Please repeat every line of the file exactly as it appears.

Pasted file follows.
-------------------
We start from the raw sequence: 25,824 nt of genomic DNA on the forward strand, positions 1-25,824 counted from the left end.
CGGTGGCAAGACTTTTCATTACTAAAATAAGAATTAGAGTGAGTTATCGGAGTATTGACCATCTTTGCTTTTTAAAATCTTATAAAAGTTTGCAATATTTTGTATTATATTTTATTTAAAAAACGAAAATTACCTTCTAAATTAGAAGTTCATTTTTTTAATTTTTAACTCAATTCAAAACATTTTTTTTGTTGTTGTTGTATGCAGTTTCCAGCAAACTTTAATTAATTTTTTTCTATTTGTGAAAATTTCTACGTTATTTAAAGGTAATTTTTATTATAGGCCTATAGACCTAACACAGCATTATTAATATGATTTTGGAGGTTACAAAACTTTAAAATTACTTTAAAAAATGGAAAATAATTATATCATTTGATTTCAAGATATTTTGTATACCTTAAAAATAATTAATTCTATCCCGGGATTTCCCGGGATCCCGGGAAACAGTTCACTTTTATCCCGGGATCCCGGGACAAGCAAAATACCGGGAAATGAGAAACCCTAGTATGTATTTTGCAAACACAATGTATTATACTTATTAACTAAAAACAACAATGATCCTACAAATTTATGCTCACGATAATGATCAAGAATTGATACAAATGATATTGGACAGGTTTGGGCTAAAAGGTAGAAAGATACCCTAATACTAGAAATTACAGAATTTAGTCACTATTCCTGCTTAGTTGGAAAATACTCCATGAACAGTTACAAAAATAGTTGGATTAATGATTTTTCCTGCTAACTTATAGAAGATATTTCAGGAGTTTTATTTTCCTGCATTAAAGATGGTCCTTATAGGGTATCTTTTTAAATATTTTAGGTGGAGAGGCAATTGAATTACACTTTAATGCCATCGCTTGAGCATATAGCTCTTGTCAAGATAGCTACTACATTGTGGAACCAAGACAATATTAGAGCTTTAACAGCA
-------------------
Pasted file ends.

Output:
We start from the raw sequence: 25,824 nt of genomic DNA on the forward strand, positions 1-25,824 counted from the left end.
CGGTGGCAAGACTTTTCATTACTAAAATAAGAATTAGAGTGAGTTATCGGAGTATTGACCATCTTTGCTTTTTAAAATCTTATAAAAGTTTGCAATATTTTGTATTATATTTTATTTAAAAAACGAAAATTACCTTCTAAATTAGAAGTTCATTTTTTTAATTTTTAACTCAATTCAAAACATTTTTTTTGTTGTTGTTGTATGCAGTTTCCAGCAAACTTTAATTAATTTTTTTCTATTTGTGAAAATTTCTACGTTATTTAAAGGTAATTTTTATTATAGGCCTATAGACCTAACACAGCATTATTAATATGATTTTGGAGGTTACAAAACTTTAAAATTACTTTAAAAAATGGAAAATAATTATATCATTTGATTTCAAGATATTTTGTATACCTTAAAAATAATTAATTCTATCCCGGGATTTCCCGGGATCCCGGGAAACAGTTCACTTTTATCCCGGGATCCCGGGACAAGCAAAATACCGGGAAATGAGAAACCCTAGTATGTATTTTGCAAACACAATGTATTATACTTATTAACTAAAAACAACAATGATCCTACAAATTTATGCTCACGATAATGATCAAGAATTGATACAAATGATATTGGACAGGTTTGGGCTAAAAGGTAGAAAGATACCCTAATACTAGAAATTACAGAATTTAGTCACTATTCCTGCTTAGTTGGAAAATACTCCATGAACAGTTACAAAAATAGTTGGATTAATGATTTTTCCTGCTAACTTATAGAAGATATTTCAGGAGTTTTATTTTCCTGCATTAAAGATGGTCCTTATAGGGTATCTTTTTAAATATTTTAGGTGGAGAGGCAATTGAATTACACTTTAATGCCATCGCTTGAGCATATAGCTCTTGTCAAGATAGCTACTACATTGTGGAACCAAGACAATATTAGAGCTTTAACAGCA